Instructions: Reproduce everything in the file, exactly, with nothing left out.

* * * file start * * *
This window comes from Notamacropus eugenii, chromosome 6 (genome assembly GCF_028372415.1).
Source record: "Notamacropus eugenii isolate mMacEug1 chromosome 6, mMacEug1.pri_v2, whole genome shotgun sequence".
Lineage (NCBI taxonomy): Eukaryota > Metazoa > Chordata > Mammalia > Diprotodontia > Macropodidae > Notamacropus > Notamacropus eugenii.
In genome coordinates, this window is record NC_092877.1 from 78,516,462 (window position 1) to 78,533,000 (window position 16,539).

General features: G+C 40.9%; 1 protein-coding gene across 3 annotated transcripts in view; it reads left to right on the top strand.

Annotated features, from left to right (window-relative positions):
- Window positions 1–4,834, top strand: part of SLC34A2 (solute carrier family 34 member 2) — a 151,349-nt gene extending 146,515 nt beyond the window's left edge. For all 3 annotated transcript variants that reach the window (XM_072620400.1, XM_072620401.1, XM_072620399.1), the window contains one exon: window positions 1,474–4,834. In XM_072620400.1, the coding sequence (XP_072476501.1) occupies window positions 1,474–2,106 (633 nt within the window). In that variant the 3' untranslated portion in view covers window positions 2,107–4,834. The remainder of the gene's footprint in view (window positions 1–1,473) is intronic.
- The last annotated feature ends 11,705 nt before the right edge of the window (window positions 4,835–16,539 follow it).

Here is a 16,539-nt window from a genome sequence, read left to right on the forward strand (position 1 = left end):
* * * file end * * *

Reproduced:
This window comes from Notamacropus eugenii, chromosome 6 (genome assembly GCF_028372415.1).
Source record: "Notamacropus eugenii isolate mMacEug1 chromosome 6, mMacEug1.pri_v2, whole genome shotgun sequence".
Lineage (NCBI taxonomy): Eukaryota > Metazoa > Chordata > Mammalia > Diprotodontia > Macropodidae > Notamacropus > Notamacropus eugenii.
In genome coordinates, this window is record NC_092877.1 from 78,516,462 (window position 1) to 78,533,000 (window position 16,539).

General features: G+C 40.9%; 1 protein-coding gene across 3 annotated transcripts in view; it reads left to right on the top strand.

Annotated features, from left to right (window-relative positions):
- Window positions 1–4,834, top strand: part of SLC34A2 (solute carrier family 34 member 2) — a 151,349-nt gene extending 146,515 nt beyond the window's left edge. For all 3 annotated transcript variants that reach the window (XM_072620400.1, XM_072620401.1, XM_072620399.1), the window contains one exon: window positions 1,474–4,834. In XM_072620400.1, the coding sequence (XP_072476501.1) occupies window positions 1,474–2,106 (633 nt within the window). In that variant the 3' untranslated portion in view covers window positions 2,107–4,834. The remainder of the gene's footprint in view (window positions 1–1,473) is intronic.
- The last annotated feature ends 11,705 nt before the right edge of the window (window positions 4,835–16,539 follow it).

Here is a 16,539-nt window from a genome sequence, read left to right on the forward strand (position 1 = left end):